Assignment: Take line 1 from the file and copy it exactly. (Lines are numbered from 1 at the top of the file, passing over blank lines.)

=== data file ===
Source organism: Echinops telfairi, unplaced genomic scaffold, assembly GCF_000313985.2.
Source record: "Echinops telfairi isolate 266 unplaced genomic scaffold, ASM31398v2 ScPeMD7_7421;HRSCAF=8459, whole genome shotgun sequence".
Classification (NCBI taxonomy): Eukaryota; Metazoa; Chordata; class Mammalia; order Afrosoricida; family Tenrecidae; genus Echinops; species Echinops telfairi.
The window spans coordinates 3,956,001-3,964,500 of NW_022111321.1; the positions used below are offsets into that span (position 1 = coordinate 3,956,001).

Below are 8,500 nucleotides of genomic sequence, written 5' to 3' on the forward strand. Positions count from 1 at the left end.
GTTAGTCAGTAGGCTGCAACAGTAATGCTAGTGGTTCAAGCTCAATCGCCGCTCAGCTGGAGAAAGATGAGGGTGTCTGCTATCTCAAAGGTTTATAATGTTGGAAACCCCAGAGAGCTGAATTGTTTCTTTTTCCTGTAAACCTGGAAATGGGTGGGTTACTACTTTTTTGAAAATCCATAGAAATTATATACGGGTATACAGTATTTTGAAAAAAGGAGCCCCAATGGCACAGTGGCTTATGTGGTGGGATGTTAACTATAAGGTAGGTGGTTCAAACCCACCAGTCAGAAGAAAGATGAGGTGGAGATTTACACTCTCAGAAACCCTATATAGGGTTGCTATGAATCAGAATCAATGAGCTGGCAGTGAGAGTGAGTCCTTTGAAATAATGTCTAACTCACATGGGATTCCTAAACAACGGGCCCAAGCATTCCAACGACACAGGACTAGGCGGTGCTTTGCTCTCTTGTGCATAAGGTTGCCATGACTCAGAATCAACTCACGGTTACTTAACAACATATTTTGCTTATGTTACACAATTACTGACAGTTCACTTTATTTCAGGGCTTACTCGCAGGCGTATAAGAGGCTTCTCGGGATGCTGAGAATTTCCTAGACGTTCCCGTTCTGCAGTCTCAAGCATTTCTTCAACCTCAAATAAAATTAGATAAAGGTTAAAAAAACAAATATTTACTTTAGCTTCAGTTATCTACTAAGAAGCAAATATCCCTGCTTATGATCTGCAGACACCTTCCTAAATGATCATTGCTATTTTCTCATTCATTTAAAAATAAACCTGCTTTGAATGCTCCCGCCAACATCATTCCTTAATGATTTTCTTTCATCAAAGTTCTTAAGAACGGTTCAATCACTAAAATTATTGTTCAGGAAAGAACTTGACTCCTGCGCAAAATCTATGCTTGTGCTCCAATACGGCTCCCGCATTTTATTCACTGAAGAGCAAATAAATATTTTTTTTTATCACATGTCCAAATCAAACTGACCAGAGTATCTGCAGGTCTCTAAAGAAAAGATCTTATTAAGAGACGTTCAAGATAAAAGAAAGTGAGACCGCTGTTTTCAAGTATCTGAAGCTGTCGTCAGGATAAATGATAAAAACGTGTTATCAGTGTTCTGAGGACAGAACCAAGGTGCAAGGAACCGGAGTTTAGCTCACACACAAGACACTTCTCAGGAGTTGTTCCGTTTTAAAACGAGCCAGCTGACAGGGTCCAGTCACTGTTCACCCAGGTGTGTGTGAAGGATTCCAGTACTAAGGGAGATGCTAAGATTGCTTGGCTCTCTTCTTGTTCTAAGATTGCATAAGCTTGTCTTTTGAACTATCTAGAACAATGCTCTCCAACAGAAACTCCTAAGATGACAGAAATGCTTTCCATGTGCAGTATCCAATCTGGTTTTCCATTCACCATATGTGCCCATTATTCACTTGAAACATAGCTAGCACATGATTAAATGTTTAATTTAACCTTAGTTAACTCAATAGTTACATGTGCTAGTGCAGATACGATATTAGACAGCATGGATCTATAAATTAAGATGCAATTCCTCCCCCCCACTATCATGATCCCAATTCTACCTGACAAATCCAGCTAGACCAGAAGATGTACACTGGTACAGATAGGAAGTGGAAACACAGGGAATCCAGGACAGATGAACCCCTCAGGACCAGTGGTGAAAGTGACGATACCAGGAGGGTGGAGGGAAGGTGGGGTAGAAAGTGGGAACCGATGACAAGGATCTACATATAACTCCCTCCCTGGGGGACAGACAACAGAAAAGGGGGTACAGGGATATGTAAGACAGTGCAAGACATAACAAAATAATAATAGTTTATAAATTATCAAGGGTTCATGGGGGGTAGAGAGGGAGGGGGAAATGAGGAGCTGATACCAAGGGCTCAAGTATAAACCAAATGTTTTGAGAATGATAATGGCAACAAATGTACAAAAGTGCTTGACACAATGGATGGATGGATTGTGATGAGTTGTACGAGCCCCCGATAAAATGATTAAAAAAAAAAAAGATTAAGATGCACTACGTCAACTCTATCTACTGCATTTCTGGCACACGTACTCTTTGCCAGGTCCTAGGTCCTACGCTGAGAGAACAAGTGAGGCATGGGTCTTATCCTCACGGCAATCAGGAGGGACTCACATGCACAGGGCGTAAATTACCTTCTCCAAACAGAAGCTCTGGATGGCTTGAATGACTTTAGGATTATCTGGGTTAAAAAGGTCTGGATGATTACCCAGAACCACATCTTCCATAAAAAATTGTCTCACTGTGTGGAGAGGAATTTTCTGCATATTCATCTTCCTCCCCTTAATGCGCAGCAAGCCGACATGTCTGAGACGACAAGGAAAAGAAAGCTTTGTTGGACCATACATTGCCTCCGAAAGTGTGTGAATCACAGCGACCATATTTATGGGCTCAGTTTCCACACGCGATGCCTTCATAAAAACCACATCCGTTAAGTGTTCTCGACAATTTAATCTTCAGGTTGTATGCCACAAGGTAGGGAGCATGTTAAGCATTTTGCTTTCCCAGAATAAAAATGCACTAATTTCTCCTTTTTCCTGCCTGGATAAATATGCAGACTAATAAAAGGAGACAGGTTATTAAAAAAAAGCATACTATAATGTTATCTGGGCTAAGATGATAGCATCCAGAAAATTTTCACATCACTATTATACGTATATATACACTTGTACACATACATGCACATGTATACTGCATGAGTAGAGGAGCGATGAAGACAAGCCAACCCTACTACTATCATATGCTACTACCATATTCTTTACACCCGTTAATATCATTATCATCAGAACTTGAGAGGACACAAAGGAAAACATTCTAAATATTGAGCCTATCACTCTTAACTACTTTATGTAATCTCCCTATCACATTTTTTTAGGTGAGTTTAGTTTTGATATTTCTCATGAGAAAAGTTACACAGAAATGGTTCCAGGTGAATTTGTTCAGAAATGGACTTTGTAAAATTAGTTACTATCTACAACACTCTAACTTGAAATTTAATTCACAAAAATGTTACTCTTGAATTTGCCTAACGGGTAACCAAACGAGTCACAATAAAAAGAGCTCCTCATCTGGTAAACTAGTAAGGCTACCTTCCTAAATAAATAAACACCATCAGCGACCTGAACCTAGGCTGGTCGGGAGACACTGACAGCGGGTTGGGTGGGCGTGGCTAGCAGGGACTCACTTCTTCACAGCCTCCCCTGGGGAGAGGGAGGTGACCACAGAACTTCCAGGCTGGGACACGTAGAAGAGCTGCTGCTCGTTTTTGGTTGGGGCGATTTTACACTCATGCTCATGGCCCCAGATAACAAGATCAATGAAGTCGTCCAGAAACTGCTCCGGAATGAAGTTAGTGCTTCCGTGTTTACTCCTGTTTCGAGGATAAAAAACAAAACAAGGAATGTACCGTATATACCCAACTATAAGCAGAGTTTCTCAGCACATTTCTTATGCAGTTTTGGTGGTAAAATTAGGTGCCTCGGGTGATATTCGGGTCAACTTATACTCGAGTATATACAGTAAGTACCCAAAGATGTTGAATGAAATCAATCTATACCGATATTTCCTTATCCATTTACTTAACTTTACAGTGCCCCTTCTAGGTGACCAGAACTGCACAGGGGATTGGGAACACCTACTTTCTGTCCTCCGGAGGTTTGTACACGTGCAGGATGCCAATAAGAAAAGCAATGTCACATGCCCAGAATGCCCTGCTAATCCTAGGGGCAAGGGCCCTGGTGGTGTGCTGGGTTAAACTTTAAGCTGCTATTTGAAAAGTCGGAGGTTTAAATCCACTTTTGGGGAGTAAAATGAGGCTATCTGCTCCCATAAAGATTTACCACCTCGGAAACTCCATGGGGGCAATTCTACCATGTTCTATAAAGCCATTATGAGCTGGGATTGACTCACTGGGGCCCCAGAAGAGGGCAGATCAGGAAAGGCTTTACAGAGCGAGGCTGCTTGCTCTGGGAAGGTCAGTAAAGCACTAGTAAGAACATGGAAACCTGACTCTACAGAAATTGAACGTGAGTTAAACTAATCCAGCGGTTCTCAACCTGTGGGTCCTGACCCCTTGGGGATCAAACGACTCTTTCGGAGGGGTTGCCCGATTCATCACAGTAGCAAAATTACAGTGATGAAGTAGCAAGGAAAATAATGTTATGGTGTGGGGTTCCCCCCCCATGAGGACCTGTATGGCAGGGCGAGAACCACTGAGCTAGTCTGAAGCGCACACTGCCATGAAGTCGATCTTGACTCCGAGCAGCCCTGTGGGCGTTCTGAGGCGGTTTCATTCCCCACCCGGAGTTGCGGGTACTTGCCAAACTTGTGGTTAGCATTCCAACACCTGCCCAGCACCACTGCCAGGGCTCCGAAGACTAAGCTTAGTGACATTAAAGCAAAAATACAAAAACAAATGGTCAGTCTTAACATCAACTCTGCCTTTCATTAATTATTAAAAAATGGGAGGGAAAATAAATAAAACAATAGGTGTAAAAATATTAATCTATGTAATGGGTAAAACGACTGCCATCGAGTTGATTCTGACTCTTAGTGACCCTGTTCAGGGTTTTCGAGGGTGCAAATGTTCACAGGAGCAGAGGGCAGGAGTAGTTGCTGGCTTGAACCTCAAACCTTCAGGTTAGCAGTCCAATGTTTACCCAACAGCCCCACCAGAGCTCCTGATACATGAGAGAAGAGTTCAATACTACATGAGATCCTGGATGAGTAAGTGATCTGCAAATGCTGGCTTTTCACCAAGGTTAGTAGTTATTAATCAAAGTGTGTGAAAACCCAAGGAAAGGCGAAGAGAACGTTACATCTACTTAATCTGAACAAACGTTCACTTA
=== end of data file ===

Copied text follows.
Source organism: Echinops telfairi, unplaced genomic scaffold, assembly GCF_000313985.2.